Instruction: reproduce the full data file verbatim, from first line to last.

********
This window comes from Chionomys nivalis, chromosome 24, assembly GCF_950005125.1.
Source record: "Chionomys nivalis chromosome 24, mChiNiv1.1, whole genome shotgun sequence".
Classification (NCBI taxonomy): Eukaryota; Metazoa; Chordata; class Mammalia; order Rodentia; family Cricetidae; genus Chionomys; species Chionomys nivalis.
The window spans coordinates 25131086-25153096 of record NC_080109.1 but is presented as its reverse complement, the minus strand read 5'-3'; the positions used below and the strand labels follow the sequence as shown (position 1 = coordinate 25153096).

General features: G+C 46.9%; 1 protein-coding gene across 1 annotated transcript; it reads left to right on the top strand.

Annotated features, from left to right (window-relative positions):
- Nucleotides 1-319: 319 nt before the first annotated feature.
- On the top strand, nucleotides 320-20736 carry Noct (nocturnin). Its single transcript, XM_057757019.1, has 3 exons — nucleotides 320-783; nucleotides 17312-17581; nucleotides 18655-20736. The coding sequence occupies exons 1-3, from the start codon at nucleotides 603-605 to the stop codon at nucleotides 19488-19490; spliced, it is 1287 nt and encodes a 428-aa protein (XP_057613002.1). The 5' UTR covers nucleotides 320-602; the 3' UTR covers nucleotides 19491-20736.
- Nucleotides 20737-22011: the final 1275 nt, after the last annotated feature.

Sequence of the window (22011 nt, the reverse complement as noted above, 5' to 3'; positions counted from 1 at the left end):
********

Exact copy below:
This window comes from Chionomys nivalis, chromosome 24, assembly GCF_950005125.1.
Source record: "Chionomys nivalis chromosome 24, mChiNiv1.1, whole genome shotgun sequence".
Classification (NCBI taxonomy): Eukaryota; Metazoa; Chordata; class Mammalia; order Rodentia; family Cricetidae; genus Chionomys; species Chionomys nivalis.
The window spans coordinates 25131086-25153096 of record NC_080109.1 but is presented as its reverse complement, the minus strand read 5'-3'; the positions used below and the strand labels follow the sequence as shown (position 1 = coordinate 25153096).

General features: G+C 46.9%; 1 protein-coding gene across 1 annotated transcript; it reads left to right on the top strand.

Annotated features, from left to right (window-relative positions):
- Nucleotides 1-319: 319 nt before the first annotated feature.
- On the top strand, nucleotides 320-20736 carry Noct (nocturnin). Its single transcript, XM_057757019.1, has 3 exons — nucleotides 320-783; nucleotides 17312-17581; nucleotides 18655-20736. The coding sequence occupies exons 1-3, from the start codon at nucleotides 603-605 to the stop codon at nucleotides 19488-19490; spliced, it is 1287 nt and encodes a 428-aa protein (XP_057613002.1). The 5' UTR covers nucleotides 320-602; the 3' UTR covers nucleotides 19491-20736.
- Nucleotides 20737-22011: the final 1275 nt, after the last annotated feature.

Sequence of the window (22011 nt, the reverse complement as noted above, 5' to 3'; positions counted from 1 at the left end):